FIG. 4 is a flow chart, consistent with this invention, of a process for detecting failed thyristors in a thyristor pair.
The following description of embodiments of this invention refer to the accompanying drawings.
FIG. 1 is a schematic diagram, consistent with this invention, of a three phase alternating current power supply 112 for a load 102 with a reduced voltage solid state starter or controller 150. Load 102 may comprise a three phase motor, which may drive various components of a refrigeration system. The refrigeration system may include a compressor, a condenser, a heat-exchanger, and an evaporator. As mentioned above, starter 150 reduces the current supplied to load 102 in a well-known manner during start up or acceleration.
Three phase alternating current power supply 112 supplies load 102 via a first power supply line 130, a second power supply line 132, and a third power supply line 136. Each line carries alternating current, but each has a different phase angle. Line 130 has a first thyristor pair 104, comprising a first thyristor 142 and a second thyristor 144. Thyristors 142 and 144 are connected “back-to-back,” i.e., the anode of thyristor 142 is connected to the cathode of thyristor 144, and vice versa. Similar to line 130, line 132 has a second back-to-back thyristor pair 106, and line 136 has a third back-to-back thyristor pair 108. Control circuitry for timing and triggering thyristor pairs 104, 106, and 108, is well-known and is not shown.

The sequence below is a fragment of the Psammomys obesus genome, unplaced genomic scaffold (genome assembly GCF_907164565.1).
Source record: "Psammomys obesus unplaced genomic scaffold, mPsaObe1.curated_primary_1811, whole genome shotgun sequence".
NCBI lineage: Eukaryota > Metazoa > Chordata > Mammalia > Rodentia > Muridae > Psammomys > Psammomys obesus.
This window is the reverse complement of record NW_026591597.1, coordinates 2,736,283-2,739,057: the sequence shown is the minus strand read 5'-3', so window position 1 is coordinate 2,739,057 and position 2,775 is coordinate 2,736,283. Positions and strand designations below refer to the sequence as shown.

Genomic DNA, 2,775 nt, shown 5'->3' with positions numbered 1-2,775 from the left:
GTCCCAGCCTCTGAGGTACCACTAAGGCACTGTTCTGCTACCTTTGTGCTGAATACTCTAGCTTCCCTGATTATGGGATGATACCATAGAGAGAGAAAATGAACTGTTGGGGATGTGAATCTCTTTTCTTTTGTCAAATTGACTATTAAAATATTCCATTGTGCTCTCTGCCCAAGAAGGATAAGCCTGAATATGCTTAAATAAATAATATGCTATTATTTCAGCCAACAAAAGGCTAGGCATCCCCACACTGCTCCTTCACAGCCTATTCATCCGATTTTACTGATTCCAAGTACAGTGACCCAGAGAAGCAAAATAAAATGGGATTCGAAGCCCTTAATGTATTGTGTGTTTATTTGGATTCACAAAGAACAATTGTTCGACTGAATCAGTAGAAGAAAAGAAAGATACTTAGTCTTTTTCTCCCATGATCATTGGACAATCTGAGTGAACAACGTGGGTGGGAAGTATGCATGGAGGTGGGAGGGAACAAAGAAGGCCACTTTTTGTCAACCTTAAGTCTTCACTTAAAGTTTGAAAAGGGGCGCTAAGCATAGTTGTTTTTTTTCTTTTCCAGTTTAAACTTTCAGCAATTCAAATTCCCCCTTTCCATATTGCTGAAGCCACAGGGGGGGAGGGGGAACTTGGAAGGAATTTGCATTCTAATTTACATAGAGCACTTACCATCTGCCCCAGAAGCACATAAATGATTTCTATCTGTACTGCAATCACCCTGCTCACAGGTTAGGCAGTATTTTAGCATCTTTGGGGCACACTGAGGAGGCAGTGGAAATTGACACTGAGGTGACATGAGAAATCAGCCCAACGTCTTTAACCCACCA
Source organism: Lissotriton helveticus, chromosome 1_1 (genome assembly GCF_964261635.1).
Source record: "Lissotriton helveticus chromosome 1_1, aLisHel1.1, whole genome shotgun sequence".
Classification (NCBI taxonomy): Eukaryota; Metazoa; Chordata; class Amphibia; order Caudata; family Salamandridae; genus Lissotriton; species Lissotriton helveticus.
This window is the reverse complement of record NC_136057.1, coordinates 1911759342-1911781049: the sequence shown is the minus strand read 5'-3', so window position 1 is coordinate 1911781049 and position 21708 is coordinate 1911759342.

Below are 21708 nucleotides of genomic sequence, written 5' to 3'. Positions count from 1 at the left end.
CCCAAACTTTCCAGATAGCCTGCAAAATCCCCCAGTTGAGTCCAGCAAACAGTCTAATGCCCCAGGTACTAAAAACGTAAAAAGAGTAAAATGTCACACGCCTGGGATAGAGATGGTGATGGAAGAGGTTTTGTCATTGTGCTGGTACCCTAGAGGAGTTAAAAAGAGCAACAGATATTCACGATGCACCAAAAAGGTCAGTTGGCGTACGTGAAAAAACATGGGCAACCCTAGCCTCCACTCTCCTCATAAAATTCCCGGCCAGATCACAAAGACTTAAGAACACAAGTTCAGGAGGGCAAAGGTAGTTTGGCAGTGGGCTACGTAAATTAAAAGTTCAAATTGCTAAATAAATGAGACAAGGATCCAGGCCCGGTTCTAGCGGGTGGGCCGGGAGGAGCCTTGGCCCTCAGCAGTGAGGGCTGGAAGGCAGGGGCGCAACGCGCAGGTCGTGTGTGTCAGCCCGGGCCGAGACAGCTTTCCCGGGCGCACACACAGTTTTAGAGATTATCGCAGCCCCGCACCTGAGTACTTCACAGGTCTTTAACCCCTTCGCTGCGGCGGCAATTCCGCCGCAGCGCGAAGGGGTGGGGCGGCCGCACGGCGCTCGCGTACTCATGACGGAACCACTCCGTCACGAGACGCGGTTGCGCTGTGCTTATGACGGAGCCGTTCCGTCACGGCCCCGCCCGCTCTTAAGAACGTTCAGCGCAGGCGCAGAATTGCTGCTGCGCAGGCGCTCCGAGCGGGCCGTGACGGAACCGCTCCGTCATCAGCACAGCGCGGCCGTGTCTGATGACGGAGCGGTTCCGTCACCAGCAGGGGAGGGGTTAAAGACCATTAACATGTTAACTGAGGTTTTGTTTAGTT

A resistor 152 and a capacitor 154 are connected in series, in parallel with thyristor pair 104. Resistor 152 and capacitor 154 provide a first “snubber network” to suppress high rates of change of voltage across thyristor pair 104. Likewise, a resistor 156 and a capacitor 158 provide a second snubber network for thyristor pair 106. Also, a resistor 160 and a capacitor 164 provide a third snubber network for thyristor pair 108.
In systems consistent with this invention, a first fault detector 110 is in parallel with first thyristor pair 104, a second fault detector 114 is in parallel with second thyristor pair 106, and a third fault detector 116 is in parallel with third thyristor pair 108. Each detector 110, 114, and 116 detects faults in thyristor pairs 104, 106, or 108, respectfully.
FIG. 3 is a more detailed circuit diagram of thyristor pair 104 in parallel with first fault detector 110 as shown in FIG. 1. In systems consistent with this invention, first fault detector 110 comprises a bidirectional photo-coupler 310 in series with a capacitor 320 and a resistor 314. Bidirectional photo-coupler 310 comprises a light emitting diode (LED) pair 316, 318 arranged in a back-to-back configuration, and an optically-sensitive bipolar junction transistor (BJT) 308. The emitter of transistor 308 is connected to the input of a microprocessor 326. A pull-down resistor 306 is connected between ground and the emitter of transistor 308. The collector of transistor 308 is connected to a separate power supply B+.